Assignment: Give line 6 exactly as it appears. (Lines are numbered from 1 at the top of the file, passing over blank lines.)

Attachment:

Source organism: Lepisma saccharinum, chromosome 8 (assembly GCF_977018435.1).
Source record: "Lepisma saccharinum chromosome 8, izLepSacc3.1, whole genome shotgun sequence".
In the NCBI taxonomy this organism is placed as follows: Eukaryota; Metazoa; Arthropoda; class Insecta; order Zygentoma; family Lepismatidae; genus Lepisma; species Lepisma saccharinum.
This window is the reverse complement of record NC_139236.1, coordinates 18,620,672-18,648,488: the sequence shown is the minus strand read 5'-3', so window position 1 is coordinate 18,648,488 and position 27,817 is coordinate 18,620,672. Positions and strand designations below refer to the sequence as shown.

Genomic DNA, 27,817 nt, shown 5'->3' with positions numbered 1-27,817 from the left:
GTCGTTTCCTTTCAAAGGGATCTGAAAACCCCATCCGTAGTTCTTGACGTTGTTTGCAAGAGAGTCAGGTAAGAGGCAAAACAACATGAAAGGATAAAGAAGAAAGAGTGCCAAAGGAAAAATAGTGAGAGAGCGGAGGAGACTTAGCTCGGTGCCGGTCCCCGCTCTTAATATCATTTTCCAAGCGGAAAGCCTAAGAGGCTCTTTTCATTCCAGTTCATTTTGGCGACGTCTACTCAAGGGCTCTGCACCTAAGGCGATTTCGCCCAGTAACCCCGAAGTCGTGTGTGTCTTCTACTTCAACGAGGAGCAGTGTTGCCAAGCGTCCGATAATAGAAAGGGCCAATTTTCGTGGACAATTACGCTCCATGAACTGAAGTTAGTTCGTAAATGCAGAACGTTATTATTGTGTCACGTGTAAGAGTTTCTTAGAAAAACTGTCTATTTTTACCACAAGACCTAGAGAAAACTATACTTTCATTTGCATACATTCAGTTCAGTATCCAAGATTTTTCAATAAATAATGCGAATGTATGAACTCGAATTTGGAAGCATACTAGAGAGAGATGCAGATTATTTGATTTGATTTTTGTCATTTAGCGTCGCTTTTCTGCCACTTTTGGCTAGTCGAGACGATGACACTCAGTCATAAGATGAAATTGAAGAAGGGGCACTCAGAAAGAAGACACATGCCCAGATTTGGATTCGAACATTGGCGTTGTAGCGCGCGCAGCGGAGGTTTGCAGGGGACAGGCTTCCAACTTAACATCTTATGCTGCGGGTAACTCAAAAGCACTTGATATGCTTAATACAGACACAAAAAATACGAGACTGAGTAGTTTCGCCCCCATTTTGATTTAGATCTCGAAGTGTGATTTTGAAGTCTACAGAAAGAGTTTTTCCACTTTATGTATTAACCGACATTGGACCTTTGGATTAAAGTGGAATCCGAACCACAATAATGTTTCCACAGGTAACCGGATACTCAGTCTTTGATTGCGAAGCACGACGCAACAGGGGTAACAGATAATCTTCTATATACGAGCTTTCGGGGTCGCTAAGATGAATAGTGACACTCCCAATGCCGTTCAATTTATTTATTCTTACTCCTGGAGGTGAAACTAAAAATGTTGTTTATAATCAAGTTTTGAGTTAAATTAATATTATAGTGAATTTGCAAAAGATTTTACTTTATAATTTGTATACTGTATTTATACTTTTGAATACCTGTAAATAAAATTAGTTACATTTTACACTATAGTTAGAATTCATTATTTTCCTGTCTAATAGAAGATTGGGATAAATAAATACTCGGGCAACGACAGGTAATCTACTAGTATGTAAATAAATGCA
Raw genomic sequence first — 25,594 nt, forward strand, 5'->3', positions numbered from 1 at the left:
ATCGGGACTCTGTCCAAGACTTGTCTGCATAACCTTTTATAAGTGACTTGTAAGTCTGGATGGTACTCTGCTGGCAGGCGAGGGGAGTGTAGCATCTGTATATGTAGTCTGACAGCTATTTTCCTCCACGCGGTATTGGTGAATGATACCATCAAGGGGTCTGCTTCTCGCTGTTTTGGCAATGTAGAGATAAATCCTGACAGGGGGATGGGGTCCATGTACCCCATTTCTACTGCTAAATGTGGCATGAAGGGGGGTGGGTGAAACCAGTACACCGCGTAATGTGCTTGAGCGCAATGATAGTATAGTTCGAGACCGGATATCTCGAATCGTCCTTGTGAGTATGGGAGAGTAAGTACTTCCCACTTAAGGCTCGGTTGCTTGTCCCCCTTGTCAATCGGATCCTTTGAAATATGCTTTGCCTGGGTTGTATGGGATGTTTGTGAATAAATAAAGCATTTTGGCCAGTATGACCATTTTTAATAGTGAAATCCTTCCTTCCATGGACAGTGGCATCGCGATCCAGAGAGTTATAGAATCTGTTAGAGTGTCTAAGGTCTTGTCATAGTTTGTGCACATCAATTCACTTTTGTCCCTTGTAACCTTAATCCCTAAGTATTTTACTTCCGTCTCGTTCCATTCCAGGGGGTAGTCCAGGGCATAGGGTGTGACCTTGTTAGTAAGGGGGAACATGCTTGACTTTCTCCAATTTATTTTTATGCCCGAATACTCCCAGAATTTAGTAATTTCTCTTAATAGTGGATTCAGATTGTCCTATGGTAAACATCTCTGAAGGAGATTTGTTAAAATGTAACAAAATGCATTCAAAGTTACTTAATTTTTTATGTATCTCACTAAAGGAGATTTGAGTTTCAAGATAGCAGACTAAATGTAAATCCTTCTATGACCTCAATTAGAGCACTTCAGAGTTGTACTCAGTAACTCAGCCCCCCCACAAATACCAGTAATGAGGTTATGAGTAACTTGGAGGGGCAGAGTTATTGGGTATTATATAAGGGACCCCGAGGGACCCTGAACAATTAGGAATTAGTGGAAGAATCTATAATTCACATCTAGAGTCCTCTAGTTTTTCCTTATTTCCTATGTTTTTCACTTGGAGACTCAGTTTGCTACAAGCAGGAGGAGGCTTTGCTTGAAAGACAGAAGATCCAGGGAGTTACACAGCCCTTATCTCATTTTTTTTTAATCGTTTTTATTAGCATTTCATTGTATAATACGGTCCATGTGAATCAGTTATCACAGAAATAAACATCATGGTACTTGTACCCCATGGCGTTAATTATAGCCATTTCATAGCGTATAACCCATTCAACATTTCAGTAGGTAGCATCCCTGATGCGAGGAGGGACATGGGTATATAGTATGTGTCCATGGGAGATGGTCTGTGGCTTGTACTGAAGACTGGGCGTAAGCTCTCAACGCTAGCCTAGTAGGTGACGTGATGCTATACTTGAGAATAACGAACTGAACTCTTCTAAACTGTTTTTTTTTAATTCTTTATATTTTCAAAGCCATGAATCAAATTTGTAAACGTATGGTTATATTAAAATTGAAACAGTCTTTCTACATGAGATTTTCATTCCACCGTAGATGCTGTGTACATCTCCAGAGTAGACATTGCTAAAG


GTCGTTTCCTTTCAAAGGGATCTGAAAACCCCATCCGTAGTTCTTGACGTTGTTTGCAAGAGAGTCAGGTAAGAGGCAAAACAACATGAAAGGATAAAGAAGAAAGAGTGCCAAAGGAAAAATAGTGAGAGAGCGGAGGAGACTTAGCTCGGTGCCGGTCCCCGCTCTTAATATCATTTTCCAAGCGGAAAGCCTAAGAGGCTCTTTTCATTCCAGTTCATTTTGGCGACGTCTACTCAAGGGCTCTGCACCTAAGGCGATTTCGCCCAGTAACCCCGAAGTCGTGTGTGTCTTCTACTTCAACGAGGAGCAGTGTTGCCAAGCGTCCGATAATAGAAAGGGCCAATTTTCGTGGACAATTACGCTCCATGAACTGAAGTTAGTTCGTAAATGCAGAACGTTATTATTGTGTCACGTGTAAGAGTTTCTTAGAAAAACTGTCTATTTTTACCACAAGACCTAGAGAAAACTATACTTTCATTTGCATACATTCAGTTCAGTATCCAAGATTTTTCAATAAATAATGCGAATGTATGAACTCGAATTTGGAAGCATACTAGAGAGAGATGCAGATTATTTGATTTGATTTTTGTCATTTAGCGTCGCTTTTCTGCCACTTTTGGCTAGTCGAGACGATGACACTCAGTCATAAGATGAAATTGAAGAAGGGGCACTCAGAAAGAAGACACATGCCCAGATTTGGATTCGAACATTGGCGTTGTAGCGCGCGCAGCGGAGGTTTGCAGGGGACAGGCTTCCAACTTAACATCTTATGCTGCGGGTAACTCAAAAGCACTTGATATGCTTAATACAGACACAAAAAATACGAGACTGAGTAGTTTCGCCCCCATTTTGATTTAGATCTCGAAGTGTGATTTTGAAGTCTACAGAAAGAGTTTTTCCACTTTATGTATTAACCGACATTGGACCTTTGGATTAAAGTGGAATCCGAACCACAATAATGTTTCCACAGGTAACCGGATACTCAGTCTTTGATTGCGAAGCACGACGCAACAGGGGTAACAGATAATCTTCTATATACGAGCTTTCGGGGTCGCTAAGATGAATAGTGACACTCCCAATGCCGTTCAATTTATTTATTCTTACTCCTGGAGGTGAAACTAAAAATGTTGTTTATAATCAAGTTTTGAGTTAAATTAATATTATAGTGAATTTGCAAAAGATTTTACTTTATAATTTGTATACTGTATTTATACTTTTGAATACCTGTAAATAAAATTAGTTACATTTTACACTATAGTTAGAATTCATTATTTTCCTGTCTAATAGAAGATTGGGATAAATAAATACTCGGGCAACGACAGGTAATCTACTAGTATGTAAATAAATGCA